It is considered necessary to perform urine cultures of control after treatment, although in our series was requested by less than half of cases, with positive results in very few cases.

 

Conclusions

The discussed results and the consulted bibliography have given us the great surprised that, in general, the management of the renal parenchyma infection or acute pyelonephritis, in the way that is made in our Hospital is very satisfactory, in spite of being in many different Hospital Departments.

We have noticed that it is less frequent as a cause to admission than we thought, in general, and more frequent than expected in Urology Department (should they be admitted prefer in other Departments, like Internal Medicine or Infectious Diseases?). We have had a high rate of CAPN which maybe shows that most cases of APN don't need hospital admission and should be treated with home care.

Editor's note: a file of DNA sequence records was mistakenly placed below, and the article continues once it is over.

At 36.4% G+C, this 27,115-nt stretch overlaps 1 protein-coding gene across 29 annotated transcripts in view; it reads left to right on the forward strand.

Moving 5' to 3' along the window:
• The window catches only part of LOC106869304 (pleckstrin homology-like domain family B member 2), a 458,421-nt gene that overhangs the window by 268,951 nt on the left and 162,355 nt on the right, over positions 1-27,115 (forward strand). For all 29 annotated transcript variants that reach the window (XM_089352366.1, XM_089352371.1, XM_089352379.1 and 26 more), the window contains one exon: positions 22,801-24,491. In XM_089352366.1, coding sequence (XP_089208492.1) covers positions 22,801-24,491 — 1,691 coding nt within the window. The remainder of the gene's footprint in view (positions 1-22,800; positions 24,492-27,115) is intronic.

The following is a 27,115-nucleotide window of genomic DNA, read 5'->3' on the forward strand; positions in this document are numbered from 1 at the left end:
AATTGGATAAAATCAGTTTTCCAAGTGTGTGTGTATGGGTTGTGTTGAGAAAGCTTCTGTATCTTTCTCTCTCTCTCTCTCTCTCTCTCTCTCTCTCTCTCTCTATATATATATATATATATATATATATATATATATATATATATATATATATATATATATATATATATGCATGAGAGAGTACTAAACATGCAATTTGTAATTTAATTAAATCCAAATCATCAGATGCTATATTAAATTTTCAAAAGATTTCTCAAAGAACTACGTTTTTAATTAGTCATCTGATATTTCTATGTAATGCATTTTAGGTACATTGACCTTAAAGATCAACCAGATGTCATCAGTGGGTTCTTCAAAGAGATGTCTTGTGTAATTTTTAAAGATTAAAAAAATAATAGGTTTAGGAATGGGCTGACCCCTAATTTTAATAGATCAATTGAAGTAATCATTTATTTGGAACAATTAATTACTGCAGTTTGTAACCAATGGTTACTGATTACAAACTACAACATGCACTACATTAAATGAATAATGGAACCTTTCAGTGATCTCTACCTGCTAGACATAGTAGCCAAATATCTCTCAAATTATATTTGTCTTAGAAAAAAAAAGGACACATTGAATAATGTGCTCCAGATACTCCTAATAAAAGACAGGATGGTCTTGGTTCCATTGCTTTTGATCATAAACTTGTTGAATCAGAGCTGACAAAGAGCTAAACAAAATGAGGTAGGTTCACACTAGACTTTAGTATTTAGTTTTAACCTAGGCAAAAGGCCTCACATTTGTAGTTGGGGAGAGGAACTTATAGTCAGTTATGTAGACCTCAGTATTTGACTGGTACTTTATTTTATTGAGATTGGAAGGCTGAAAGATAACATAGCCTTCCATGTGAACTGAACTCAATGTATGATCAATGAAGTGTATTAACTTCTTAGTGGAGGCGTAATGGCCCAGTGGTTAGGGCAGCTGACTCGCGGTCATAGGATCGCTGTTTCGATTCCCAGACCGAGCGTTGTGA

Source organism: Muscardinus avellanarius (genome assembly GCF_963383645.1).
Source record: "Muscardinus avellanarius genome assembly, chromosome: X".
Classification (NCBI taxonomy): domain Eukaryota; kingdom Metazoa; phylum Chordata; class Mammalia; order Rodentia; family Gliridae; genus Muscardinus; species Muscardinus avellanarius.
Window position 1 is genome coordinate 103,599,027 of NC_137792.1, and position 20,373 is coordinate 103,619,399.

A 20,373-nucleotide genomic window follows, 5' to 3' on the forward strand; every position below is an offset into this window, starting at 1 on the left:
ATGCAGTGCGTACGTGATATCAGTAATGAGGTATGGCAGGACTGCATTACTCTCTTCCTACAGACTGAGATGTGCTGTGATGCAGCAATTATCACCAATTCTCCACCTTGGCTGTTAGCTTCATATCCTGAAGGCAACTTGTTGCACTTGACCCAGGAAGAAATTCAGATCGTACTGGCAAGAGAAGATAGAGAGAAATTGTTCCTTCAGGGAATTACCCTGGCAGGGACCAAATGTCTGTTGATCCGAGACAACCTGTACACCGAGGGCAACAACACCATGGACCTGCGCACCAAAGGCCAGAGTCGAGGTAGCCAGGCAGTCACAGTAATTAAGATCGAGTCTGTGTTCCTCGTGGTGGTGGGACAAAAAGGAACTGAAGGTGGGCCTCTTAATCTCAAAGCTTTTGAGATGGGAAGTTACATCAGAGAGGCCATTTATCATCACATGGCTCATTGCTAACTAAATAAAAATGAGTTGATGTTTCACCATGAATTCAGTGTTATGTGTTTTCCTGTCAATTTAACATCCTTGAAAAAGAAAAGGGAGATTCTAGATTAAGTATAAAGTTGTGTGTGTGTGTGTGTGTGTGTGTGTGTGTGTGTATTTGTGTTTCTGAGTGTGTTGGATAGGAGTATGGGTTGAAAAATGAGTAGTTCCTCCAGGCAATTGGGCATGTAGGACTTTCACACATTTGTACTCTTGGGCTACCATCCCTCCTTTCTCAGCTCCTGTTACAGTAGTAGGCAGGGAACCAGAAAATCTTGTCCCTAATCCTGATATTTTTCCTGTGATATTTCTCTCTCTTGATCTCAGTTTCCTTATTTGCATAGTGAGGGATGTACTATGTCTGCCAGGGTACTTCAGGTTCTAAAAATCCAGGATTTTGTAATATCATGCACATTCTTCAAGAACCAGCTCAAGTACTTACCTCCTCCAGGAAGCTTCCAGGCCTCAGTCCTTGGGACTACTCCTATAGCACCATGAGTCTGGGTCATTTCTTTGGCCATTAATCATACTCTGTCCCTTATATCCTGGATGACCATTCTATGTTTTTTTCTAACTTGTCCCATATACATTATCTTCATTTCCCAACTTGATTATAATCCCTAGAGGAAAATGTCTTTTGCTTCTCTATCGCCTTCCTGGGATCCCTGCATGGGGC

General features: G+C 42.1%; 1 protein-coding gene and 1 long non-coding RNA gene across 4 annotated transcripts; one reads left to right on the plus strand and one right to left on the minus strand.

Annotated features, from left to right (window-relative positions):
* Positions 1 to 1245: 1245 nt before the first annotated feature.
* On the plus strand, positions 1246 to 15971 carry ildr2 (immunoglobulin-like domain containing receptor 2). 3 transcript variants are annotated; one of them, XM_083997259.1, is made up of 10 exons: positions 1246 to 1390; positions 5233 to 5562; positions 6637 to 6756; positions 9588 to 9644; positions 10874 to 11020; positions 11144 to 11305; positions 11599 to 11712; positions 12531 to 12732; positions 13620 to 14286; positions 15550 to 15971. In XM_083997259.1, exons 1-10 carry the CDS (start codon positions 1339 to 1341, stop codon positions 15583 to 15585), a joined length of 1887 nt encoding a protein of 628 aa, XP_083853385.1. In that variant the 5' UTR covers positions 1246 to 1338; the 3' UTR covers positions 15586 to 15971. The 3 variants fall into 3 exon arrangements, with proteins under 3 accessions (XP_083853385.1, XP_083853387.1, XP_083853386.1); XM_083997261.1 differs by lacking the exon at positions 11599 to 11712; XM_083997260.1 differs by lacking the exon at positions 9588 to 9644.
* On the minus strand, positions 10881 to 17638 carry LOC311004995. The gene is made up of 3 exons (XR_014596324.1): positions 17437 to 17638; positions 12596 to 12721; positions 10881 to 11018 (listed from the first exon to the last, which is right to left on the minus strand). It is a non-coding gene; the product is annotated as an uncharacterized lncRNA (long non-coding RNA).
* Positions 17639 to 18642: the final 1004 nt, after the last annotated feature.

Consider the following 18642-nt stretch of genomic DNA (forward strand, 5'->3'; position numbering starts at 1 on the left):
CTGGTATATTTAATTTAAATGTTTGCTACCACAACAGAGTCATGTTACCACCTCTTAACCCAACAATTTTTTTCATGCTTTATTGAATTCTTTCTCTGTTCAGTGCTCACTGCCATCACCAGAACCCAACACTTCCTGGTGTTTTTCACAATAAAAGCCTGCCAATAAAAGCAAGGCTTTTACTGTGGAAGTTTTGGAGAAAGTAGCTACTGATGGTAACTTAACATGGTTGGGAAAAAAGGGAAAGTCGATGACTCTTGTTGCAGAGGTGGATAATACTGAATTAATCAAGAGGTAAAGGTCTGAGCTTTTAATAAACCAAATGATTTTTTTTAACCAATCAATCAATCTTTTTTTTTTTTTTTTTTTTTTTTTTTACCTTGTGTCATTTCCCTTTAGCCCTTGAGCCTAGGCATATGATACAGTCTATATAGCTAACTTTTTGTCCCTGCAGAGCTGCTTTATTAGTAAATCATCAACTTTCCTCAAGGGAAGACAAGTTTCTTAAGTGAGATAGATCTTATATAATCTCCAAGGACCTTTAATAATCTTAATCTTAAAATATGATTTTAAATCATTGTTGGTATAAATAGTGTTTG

It is worth mentioning that the global admission rate was very extend (6.4 days), probably influded by the high presence of associated pathologies.

The urine culture rates were low (76.3%), inappropriate with the Hospital level, with a low rate of positive results (55.5%). This shows an empiric beginning in the treatment previous to the urine collection. The Paediatric Department was the only one that didn't work in this way.

In conclusion, it is necessary to reduce the hospital stay, avoid treatment beginnings without urine culture and make urine cultures in the most of possible cases.

We also wish that this publication will serve as a tribute and recognition of "good practice" of all of our hospital, encouraging them to continue in this line of good quality care.

 

 

Correspondence:
José Antonio Pérez Arbej
Avda. Alcalde Gómez Laguna, 16, 5o C
50009 Zaragoza. (Spain)
japereza@salud.aragon.es

Accepted for publication: July, 21th 2008.